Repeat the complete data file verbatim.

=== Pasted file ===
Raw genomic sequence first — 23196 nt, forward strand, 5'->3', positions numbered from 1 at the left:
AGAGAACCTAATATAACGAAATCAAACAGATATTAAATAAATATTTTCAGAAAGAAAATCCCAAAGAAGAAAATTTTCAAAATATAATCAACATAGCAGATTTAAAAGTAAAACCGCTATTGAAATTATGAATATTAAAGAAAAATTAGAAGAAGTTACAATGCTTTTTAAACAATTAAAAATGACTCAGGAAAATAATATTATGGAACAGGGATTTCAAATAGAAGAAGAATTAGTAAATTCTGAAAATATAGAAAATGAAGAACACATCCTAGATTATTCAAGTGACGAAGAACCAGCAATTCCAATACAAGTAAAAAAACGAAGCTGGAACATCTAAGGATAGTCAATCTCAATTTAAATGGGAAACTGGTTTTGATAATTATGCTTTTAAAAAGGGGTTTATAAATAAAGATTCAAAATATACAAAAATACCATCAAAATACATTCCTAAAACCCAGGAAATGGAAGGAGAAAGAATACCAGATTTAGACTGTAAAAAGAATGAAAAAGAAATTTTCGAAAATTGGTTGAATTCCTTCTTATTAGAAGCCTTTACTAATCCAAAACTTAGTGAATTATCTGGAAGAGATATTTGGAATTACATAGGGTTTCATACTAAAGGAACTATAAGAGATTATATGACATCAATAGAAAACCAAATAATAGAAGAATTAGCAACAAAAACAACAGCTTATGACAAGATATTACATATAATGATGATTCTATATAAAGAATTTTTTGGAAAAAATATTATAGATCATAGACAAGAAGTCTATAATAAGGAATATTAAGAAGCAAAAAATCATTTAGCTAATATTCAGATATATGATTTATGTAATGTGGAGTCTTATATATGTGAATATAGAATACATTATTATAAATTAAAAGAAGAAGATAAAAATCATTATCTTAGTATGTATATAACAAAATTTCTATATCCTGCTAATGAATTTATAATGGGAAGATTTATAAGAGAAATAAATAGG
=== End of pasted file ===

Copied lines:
Raw genomic sequence first — 23196 nt, forward strand, 5'->3', positions numbered from 1 at the left:
AGAGAACCTAATATAACGAAATCAAACAGATATTAAATAAATATTTTCAGAAAGAAAATCCCAAAGAAGAAAATTTTCAAAATATAATCAACATAGCAGATTTAAAAGTAAAACCGCTATTGAAATTATGAATATTAAAGAAAAATTAGAAGAAGTTACAATGCTTTTTAAACAATTAAAAATGACTCAGGAAAATAATATTATGGAACAGGGATTTCAAATAGAAGAAGAATTAGTAAATTCTGAAAATATAGAAAATGAAGAACACATCCTAGATTATTCAAGTGACGAAGAACCAGCAATTCCAATACAAGTAAAAAAACGAAGCTGGAACATCTAAGGATAGTCAATCTCAATTTAAATGGGAAACTGGTTTTGATAATTATGCTTTTAAAAAGGGGTTTATAAATAAAGATTCAAAATATACAAAAATACCATCAAAATACATTCCTAAAACCCAGGAAATGGAAGGAGAAAGAATACCAGATTTAGACTGTAAAAAGAATGAAAAAGAAATTTTCGAAAATTGGTTGAATTCCTTCTTATTAGAAGCCTTTACTAATCCAAAACTTAGTGAATTATCTGGAAGAGATATTTGGAATTACATAGGGTTTCATACTAAAGGAACTATAAGAGATTATATGACATCAATAGAAAACCAAATAATAGAAGAATTAGCAACAAAAACAACAGCTTATGACAAGATATTACATATAATGATGATTCTATATAAAGAATTTTTTGGAAAAAATATTATAGATCATAGACAAGAAGTCTATAATAAGGAATATTAAGAAGCAAAAAATCATTTAGCTAATATTCAGATATATGATTTATGTAATGTGGAGTCTTATATATGTGAATATAGAATACATTATTATAAATTAAAAGAAGAAGATAAAAATCATTATCTTAGTATGTATATAACAAAATTTCTATATCCTGCTAATGAATTTATAATGGGAAGATTTATAAGAGAAATAAATAGG